Blair calls for digital department

Written by Julian Blake, Editor at DigitalAgenda

Former prime minister Tony Blair calls this month for a dedicated new government department of digital and technology, to help make the best connections to the ‘change makers’ in the digital business community. And he warns that tech business could soon become the target for a populist backlash.

The government should create a new department of digital and technology, to help officials connect better with the people driving the technological revolution, former Labour prime minister Tony Blair says this week. Blair, who chairs his own Institute of Global Change, was speaking to Tarah Ferguson in a new Digital Leaders podcast.

Blair, who was prime minister for 10 years from 1997, is Labour’s longest-serving premier. He established his institute to work on some of the most difficult challenges in the world today, including how the centre ground of politics renews itself with practical policy solutions.

In a wide-ranging interview from the impacts of Brexit to artificial intelligence, Blair expresses concern that government officials have yet to find an effective way to connect with those driving the technological revolution. He says: “The change makers, the people engaged in making these huge changes with such impact on how we live, work and think; and the policy makers, those who are going to have to produce the governance and regulation and work out the impact of it all, are not in a proper dialogue together.”

Calling for the new department, Blair argues that it should be staffed and run in a very different way to traditional government departments. He says it should bring together experts in technology and government and create a faster interchange between the private sector and government. That, he argues, and will help overcome the lack of understanding of the tech sector amongst policymakers.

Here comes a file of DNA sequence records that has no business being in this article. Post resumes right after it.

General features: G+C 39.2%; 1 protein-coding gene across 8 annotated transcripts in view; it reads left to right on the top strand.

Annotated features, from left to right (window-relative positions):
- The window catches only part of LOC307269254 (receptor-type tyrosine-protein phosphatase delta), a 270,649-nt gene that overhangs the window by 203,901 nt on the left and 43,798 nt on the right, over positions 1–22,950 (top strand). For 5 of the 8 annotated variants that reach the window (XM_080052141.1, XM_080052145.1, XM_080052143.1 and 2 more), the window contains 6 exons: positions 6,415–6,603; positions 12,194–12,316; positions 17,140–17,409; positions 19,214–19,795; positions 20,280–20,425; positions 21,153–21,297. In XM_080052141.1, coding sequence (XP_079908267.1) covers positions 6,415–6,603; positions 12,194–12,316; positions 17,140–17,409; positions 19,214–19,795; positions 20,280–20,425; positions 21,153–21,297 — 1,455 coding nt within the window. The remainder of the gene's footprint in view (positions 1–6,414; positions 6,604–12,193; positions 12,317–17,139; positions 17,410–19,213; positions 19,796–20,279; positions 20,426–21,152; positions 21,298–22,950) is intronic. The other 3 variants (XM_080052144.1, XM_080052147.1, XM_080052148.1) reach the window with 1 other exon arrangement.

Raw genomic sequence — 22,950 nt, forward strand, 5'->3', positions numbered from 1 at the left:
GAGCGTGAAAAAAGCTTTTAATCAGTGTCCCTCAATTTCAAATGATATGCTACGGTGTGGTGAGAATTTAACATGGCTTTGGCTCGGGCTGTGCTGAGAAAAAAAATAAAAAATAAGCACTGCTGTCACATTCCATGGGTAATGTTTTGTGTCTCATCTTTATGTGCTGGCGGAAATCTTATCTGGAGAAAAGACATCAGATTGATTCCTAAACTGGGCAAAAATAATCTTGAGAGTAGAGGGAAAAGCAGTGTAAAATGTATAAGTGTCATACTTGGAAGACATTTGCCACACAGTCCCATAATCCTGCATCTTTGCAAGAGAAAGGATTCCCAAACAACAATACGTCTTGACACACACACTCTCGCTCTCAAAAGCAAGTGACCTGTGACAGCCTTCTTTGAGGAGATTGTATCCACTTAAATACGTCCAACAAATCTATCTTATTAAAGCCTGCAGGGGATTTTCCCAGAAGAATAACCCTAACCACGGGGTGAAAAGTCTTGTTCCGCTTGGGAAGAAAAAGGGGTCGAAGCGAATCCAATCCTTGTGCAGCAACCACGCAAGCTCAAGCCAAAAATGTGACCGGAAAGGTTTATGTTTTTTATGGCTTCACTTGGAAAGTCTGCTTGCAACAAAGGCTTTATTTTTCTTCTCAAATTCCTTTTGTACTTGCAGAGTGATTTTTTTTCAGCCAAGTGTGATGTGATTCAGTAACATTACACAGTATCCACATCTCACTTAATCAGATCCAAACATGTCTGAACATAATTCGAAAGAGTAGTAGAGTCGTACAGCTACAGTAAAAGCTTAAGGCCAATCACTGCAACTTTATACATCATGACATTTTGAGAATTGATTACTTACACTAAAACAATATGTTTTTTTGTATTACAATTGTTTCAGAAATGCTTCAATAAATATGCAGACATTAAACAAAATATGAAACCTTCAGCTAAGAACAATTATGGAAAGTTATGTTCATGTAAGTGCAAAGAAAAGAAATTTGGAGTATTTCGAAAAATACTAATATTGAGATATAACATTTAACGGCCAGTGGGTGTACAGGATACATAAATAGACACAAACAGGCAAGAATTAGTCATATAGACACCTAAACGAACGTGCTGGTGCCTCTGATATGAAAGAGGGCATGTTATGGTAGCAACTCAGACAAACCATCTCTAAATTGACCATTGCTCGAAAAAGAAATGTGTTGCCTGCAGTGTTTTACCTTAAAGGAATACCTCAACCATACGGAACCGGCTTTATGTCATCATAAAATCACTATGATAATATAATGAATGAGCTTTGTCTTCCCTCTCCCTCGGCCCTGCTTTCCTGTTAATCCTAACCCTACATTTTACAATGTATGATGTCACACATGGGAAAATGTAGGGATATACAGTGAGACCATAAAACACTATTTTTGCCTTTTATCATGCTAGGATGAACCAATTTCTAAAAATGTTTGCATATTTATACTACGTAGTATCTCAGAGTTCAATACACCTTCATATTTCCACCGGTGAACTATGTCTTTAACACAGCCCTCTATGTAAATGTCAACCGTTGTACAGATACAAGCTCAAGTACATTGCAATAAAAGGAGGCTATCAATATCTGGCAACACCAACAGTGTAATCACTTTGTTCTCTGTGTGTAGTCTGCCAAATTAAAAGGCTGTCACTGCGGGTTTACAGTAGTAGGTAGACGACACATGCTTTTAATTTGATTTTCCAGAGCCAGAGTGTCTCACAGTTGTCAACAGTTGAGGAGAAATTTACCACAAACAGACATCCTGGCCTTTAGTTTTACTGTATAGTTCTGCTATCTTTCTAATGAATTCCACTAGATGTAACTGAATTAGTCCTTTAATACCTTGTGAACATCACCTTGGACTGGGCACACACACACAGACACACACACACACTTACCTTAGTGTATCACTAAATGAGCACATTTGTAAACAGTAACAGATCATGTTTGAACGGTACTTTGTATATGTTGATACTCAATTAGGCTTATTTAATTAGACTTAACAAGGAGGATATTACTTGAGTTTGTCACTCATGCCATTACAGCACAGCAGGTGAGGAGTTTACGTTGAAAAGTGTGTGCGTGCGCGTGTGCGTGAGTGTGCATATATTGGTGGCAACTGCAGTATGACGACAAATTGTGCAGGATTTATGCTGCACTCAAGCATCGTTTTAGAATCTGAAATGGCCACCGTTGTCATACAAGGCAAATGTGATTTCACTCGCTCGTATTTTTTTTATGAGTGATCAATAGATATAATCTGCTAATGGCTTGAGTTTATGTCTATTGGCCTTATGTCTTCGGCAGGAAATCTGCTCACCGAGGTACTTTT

In the podcast, Blair also calls for more industry experts to work alongside policymakers in a specialised unit where there would be both people familiar with policy and with tech, ensuring that there is a direct dialogue between them.

On ethics and privacy the former prime minister warns that “as a result of failing to understand this wider picture, the one thing politicians do understand are issues around privacy/regulation/Facebook, etc”. He adds that “the risk is that tech becomes the next target for a populist wave looking for people to blame for this accelerating change. It’s not a question of blaming anyone. You risk ending up with bad public policy”.  

The institute’s 2017 report, Technology for the Many: A Public Policy Platform for a Better, Fairer Future sets out the challenges and opportunities for government in the face of rapid technological change. Written by Chris Yiu, it highlights the numerous ways government can use technology for good, presenting a new policy agenda that would lead to positive outcomes for the many.

Its policy recommendations include the digitalisation of British industry along the lines of Germany, as well as the new department for digital and technology. The paper also says every citizen should have a personal account manager for public services and government interactions.

The Tony Blair interview is the latest in a series of Digital Leaders podcasts, featuring conversations with key influencers in the UK’s digital transformation community.

In season one, the podcast hears from some of the UK’s most proactive digital leaders as they share their views on the importance of leadership in an evolving digital workforce and economy.

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